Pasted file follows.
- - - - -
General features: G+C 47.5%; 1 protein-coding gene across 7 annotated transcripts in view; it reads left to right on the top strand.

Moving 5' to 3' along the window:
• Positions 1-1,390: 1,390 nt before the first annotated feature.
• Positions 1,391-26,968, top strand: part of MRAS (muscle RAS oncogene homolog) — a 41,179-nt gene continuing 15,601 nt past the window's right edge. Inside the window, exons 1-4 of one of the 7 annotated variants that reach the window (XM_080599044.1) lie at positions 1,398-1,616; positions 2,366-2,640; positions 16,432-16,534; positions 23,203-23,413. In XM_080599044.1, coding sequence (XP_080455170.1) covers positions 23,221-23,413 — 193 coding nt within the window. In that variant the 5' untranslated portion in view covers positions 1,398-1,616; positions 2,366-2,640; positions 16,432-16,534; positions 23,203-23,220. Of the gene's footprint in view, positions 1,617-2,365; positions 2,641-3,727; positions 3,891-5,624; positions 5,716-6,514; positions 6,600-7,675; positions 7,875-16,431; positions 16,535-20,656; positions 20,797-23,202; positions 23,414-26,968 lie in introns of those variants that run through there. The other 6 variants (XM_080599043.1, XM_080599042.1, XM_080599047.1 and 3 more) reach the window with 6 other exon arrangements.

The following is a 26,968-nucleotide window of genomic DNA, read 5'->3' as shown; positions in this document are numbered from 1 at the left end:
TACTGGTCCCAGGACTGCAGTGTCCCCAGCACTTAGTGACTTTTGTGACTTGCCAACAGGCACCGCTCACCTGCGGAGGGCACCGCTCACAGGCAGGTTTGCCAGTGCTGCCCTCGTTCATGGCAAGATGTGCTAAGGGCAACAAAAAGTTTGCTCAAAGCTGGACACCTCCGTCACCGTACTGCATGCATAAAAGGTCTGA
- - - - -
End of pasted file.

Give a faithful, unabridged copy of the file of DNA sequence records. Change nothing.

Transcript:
General features: G+C 47.5%; 1 protein-coding gene across 7 annotated transcripts in view; it reads left to right on the top strand.

Moving 5' to 3' along the window:
• Positions 1-1,390: 1,390 nt before the first annotated feature.
• Positions 1,391-26,968, top strand: part of MRAS (muscle RAS oncogene homolog) — a 41,179-nt gene continuing 15,601 nt past the window's right edge. Inside the window, exons 1-4 of one of the 7 annotated variants that reach the window (XM_080599044.1) lie at positions 1,398-1,616; positions 2,366-2,640; positions 16,432-16,534; positions 23,203-23,413. In XM_080599044.1, coding sequence (XP_080455170.1) covers positions 23,221-23,413 — 193 coding nt within the window. In that variant the 5' untranslated portion in view covers positions 1,398-1,616; positions 2,366-2,640; positions 16,432-16,534; positions 23,203-23,220. Of the gene's footprint in view, positions 1,617-2,365; positions 2,641-3,727; positions 3,891-5,624; positions 5,716-6,514; positions 6,600-7,675; positions 7,875-16,431; positions 16,535-20,656; positions 20,797-23,202; positions 23,414-26,968 lie in introns of those variants that run through there. The other 6 variants (XM_080599043.1, XM_080599042.1, XM_080599047.1 and 3 more) reach the window with 6 other exon arrangements.

The following is a 26,968-nucleotide window of genomic DNA, read 5'->3' as shown; positions in this document are numbered from 1 at the left end:
TACTGGTCCCAGGACTGCAGTGTCCCCAGCACTTAGTGACTTTTGTGACTTGCCAACAGGCACCGCTCACCTGCGGAGGGCACCGCTCACAGGCAGGTTTGCCAGTGCTGCCCTCGTTCATGGCAAGATGTGCTAAGGGCAACAAAAAGTTTGCTCAAAGCTGGACACCTCCGTCACCGTACTGCATGCATAAAAGGTCTGA